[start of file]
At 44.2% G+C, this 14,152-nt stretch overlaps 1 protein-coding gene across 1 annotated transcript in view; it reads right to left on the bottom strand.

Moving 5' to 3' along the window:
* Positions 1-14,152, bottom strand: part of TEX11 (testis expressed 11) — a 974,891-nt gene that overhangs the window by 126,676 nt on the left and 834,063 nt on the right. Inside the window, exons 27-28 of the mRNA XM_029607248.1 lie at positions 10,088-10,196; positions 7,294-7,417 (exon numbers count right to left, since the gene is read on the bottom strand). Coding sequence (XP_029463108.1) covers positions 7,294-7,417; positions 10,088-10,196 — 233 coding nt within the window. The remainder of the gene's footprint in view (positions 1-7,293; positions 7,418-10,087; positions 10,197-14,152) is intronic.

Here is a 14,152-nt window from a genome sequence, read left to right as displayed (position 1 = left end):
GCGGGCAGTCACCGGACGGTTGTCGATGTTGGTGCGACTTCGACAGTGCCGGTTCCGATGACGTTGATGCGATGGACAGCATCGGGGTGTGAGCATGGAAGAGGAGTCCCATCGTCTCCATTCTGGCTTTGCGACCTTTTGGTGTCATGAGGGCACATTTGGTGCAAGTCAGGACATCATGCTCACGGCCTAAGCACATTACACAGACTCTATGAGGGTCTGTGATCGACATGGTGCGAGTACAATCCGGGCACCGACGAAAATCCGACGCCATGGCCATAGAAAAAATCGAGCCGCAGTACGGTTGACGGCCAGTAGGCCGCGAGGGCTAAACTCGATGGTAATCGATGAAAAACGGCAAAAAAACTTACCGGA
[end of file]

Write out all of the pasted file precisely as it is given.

At 44.2% G+C, this 14,152-nt stretch overlaps 1 protein-coding gene across 1 annotated transcript in view; it reads right to left on the bottom strand.

Moving 5' to 3' along the window:
* Positions 1-14,152, bottom strand: part of TEX11 (testis expressed 11) — a 974,891-nt gene that overhangs the window by 126,676 nt on the left and 834,063 nt on the right. Inside the window, exons 27-28 of the mRNA XM_029607248.1 lie at positions 10,088-10,196; positions 7,294-7,417 (exon numbers count right to left, since the gene is read on the bottom strand). Coding sequence (XP_029463108.1) covers positions 7,294-7,417; positions 10,088-10,196 — 233 coding nt within the window. The remainder of the gene's footprint in view (positions 1-7,293; positions 7,418-10,087; positions 10,197-14,152) is intronic.

Here is a 14,152-nt window from a genome sequence, read left to right as displayed (position 1 = left end):
GCGGGCAGTCACCGGACGGTTGTCGATGTTGGTGCGACTTCGACAGTGCCGGTTCCGATGACGTTGATGCGATGGACAGCATCGGGGTGTGAGCATGGAAGAGGAGTCCCATCGTCTCCATTCTGGCTTTGCGACCTTTTGGTGTCATGAGGGCACATTTGGTGCAAGTCAGGACATCATGCTCACGGCCTAAGCACATTACACAGACTCTATGAGGGTCTGTGATCGACATGGTGCGAGTACAATCCGGGCACCGACGAAAATCCGACGCCATGGCCATAGAAAAAATCGAGCCGCAGTACGGTTGACGGCCAGTAGGCCGCGAGGGCTAAACTCGATGGTAATCGATGAAAAACGGCAAAAAAACTTACCGGA